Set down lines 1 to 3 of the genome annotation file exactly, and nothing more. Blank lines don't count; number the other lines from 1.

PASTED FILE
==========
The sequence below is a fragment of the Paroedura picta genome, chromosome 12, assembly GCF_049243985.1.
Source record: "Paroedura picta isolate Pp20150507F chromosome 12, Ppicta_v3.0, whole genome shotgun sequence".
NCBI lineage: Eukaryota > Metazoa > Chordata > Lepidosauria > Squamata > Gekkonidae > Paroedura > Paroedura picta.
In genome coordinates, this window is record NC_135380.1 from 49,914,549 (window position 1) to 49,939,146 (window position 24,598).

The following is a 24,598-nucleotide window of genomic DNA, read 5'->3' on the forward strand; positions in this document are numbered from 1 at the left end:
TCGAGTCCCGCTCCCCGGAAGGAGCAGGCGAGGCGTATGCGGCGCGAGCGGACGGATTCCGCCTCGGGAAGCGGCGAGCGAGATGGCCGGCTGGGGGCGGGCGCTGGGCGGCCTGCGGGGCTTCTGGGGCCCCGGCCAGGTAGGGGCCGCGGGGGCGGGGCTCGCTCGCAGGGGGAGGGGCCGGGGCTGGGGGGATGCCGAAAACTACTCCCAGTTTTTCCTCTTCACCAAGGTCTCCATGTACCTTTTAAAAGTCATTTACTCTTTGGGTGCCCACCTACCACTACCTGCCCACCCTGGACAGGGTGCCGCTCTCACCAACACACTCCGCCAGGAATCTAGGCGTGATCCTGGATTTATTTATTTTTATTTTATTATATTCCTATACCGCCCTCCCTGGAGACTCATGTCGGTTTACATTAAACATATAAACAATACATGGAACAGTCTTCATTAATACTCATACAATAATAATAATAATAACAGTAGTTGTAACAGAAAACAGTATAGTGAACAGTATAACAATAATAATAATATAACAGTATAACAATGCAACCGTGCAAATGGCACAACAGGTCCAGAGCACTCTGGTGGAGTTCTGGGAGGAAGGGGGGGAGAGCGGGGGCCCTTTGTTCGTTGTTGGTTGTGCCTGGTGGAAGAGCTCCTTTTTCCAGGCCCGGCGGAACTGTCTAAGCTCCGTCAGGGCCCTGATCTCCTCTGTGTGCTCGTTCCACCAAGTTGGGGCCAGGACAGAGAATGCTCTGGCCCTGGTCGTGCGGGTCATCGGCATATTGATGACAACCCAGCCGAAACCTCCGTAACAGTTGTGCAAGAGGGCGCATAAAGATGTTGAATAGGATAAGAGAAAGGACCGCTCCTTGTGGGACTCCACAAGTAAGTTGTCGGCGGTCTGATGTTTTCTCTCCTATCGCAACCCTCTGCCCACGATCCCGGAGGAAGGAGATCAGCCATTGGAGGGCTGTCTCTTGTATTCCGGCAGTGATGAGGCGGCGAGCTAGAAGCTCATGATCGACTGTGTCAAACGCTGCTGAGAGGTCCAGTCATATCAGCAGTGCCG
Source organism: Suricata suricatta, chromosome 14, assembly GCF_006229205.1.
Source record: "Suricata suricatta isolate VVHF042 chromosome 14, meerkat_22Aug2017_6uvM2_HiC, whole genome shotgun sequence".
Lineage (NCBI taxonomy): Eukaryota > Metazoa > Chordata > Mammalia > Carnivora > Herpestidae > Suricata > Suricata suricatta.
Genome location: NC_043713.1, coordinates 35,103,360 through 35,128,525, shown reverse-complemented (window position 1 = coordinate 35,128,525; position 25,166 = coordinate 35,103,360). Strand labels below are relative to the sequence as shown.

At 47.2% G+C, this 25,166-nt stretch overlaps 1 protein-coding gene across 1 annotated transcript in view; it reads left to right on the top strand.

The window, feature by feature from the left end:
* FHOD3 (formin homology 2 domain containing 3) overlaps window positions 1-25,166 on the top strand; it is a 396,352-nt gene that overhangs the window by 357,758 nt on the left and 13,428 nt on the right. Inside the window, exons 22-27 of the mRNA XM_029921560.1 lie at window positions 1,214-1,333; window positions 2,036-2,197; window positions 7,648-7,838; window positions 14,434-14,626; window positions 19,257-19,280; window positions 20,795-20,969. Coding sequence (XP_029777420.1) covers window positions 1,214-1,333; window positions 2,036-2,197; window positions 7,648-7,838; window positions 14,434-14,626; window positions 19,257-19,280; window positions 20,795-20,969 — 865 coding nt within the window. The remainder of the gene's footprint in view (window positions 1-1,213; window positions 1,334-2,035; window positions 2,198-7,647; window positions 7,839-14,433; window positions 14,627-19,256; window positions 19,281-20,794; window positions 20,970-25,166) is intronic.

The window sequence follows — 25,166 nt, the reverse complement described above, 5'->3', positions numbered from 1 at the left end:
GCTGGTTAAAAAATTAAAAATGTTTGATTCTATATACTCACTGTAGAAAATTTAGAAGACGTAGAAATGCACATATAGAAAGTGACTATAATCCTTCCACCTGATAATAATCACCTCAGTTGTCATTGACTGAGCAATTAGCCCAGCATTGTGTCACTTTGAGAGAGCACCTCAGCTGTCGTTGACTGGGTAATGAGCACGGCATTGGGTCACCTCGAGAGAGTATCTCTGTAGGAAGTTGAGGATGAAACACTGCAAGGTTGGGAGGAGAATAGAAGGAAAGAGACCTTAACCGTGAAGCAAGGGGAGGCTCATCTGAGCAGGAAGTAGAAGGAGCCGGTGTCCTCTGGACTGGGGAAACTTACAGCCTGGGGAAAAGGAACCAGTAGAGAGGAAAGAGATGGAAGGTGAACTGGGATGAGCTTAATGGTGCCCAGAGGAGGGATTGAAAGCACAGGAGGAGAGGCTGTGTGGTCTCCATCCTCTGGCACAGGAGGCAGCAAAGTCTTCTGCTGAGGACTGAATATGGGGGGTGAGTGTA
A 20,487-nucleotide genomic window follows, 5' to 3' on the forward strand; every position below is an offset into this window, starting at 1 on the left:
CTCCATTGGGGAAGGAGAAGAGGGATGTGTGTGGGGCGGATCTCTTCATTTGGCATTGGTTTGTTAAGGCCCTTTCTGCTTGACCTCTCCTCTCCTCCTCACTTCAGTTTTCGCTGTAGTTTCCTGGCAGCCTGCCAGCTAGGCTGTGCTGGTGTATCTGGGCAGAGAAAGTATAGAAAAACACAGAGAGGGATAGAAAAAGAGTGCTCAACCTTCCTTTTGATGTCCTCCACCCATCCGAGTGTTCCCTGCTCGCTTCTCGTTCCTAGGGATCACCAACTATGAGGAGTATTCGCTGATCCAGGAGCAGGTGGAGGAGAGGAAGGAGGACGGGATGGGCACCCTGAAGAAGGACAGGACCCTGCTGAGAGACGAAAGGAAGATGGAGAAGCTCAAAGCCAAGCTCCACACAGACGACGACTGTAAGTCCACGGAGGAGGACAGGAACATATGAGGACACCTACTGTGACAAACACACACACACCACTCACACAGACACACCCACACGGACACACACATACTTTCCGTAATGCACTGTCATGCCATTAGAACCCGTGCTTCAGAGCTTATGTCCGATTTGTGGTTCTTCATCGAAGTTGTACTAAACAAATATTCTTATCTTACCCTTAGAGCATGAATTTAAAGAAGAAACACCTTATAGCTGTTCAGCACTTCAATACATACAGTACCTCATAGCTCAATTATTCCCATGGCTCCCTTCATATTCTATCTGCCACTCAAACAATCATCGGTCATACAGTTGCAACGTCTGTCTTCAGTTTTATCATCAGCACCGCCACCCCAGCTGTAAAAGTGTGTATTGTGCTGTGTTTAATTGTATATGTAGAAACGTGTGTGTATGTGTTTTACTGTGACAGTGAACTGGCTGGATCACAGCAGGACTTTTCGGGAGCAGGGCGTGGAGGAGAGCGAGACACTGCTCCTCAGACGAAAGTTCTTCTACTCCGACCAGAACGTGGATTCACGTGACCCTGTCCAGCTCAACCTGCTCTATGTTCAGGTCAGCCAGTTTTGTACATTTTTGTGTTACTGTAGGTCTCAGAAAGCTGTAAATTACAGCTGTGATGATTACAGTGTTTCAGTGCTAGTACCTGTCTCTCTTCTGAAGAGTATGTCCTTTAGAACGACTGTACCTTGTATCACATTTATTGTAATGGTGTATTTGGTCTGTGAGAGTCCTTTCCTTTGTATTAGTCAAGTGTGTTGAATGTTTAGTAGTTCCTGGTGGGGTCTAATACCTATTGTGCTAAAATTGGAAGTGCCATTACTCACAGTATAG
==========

The sequence below is a fragment of the Paroedura picta genome, chromosome 12, assembly GCF_049243985.1.
Source record: "Paroedura picta isolate Pp20150507F chromosome 12, Ppicta_v3.0, whole genome shotgun sequence".
NCBI lineage: Eukaryota > Metazoa > Chordata > Lepidosauria > Squamata > Gekkonidae > Paroedura > Paroedura picta.